This is 2018 and even back when we raised, 2014 or 2015, fundraising was frothy. We raised a total of $3 million in our seed round. It was a little bit spread out, I forget the exact equity that we gave up for it but it probably around about 25% or something like that, potentially a little bit more. A standard size of the company at a very favorable valuation. Technically, it was over the course of slightly two separate financings where some of the investors added in more money once they saw how much traction we were getting.
The lesson here is important. The lesson is that you need traction. While you were able to raise money relatively quickly and what some might say relatively easily, you did the research upfront. You knew what you were doing and you came out with a product that got a great reception from the beginning. Raising money in an environment that you were in, the Silicon Valley environment, makes everything look easy. For everyone else out there, we generally don’t advise trying to raise money until you have hit dollar one, until you have proven that there’s a business model that people will pay for and participate in. That’s the way most startups are now. It used to be you’ve got a great idea, you can go get it funded. Nowadays, you have a great idea, you build it, you test it. You put it in the hands of target users or beta users until eventually, somebody pays for it. Then you have a viable enterprise that can be funded by outside third parties and also increases the odds of success for them and the pre-money valuation for you.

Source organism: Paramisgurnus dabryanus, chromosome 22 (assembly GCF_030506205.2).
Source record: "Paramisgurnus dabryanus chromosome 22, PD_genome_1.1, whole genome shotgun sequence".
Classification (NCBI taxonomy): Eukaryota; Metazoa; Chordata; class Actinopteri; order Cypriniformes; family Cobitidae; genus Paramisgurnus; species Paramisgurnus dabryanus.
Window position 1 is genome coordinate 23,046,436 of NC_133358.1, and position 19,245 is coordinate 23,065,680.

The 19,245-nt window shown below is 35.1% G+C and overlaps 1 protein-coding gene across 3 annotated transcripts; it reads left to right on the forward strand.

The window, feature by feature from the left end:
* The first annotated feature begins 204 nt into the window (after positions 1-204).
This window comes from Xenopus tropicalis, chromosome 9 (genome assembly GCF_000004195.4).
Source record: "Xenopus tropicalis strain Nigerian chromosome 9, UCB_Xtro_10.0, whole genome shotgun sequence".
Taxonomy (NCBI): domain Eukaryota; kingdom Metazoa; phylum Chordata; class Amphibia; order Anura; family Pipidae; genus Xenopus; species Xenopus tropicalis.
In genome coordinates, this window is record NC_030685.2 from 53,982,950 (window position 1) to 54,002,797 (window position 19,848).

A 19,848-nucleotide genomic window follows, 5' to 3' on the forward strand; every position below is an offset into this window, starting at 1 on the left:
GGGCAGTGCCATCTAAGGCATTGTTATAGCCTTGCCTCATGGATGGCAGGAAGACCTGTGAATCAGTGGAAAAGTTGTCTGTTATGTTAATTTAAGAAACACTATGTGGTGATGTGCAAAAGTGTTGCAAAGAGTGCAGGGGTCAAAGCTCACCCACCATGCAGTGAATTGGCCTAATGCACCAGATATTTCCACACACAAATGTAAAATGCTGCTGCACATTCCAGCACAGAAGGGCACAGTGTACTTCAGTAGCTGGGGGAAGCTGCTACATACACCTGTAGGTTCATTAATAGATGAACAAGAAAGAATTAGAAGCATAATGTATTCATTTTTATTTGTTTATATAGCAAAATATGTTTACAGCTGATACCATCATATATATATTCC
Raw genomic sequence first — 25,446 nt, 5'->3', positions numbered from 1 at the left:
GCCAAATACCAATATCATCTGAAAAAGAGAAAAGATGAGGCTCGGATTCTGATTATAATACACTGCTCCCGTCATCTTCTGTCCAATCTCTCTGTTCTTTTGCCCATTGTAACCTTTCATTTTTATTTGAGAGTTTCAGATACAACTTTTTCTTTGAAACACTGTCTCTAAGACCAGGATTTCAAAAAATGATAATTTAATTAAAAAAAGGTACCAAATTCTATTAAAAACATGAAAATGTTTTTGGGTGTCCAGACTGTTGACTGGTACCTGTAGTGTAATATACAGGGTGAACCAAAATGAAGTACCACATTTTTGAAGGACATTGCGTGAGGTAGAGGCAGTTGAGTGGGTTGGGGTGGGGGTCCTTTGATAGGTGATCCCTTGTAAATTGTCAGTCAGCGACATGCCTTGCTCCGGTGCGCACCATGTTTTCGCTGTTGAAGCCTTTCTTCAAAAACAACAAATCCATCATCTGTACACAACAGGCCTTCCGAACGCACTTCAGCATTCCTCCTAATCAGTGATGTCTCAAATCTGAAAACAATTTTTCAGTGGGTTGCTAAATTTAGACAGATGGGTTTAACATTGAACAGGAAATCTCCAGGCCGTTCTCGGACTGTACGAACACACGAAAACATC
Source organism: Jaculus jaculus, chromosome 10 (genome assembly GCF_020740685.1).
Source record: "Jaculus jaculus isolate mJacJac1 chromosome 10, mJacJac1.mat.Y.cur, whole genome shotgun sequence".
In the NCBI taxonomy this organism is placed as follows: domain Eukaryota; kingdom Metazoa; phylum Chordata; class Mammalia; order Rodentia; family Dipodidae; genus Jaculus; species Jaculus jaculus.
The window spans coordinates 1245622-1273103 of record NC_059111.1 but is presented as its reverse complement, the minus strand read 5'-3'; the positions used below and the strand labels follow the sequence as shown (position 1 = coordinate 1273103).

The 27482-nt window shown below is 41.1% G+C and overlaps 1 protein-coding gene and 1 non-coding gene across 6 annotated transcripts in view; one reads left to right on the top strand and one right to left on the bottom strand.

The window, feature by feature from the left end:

There is no glamor or intrinsic value in raising money from outside investors to your point. Ideally, if you’re in an industry where the costs tickets started as low, there’s literally no reason to do it.
Let’s talk about this because there are people that are in a situation where they’d like to raise money or maybe have. Let’s get a little bit deeper into this. What about the investors themselves? Did they want a board seat? Did they want to participate as an advisor or did they simply want to make the investment and have that as an investment?There are a lot of ways you can grow revenue by more or less experimenting with ways people can purchase your product. Click To Tweet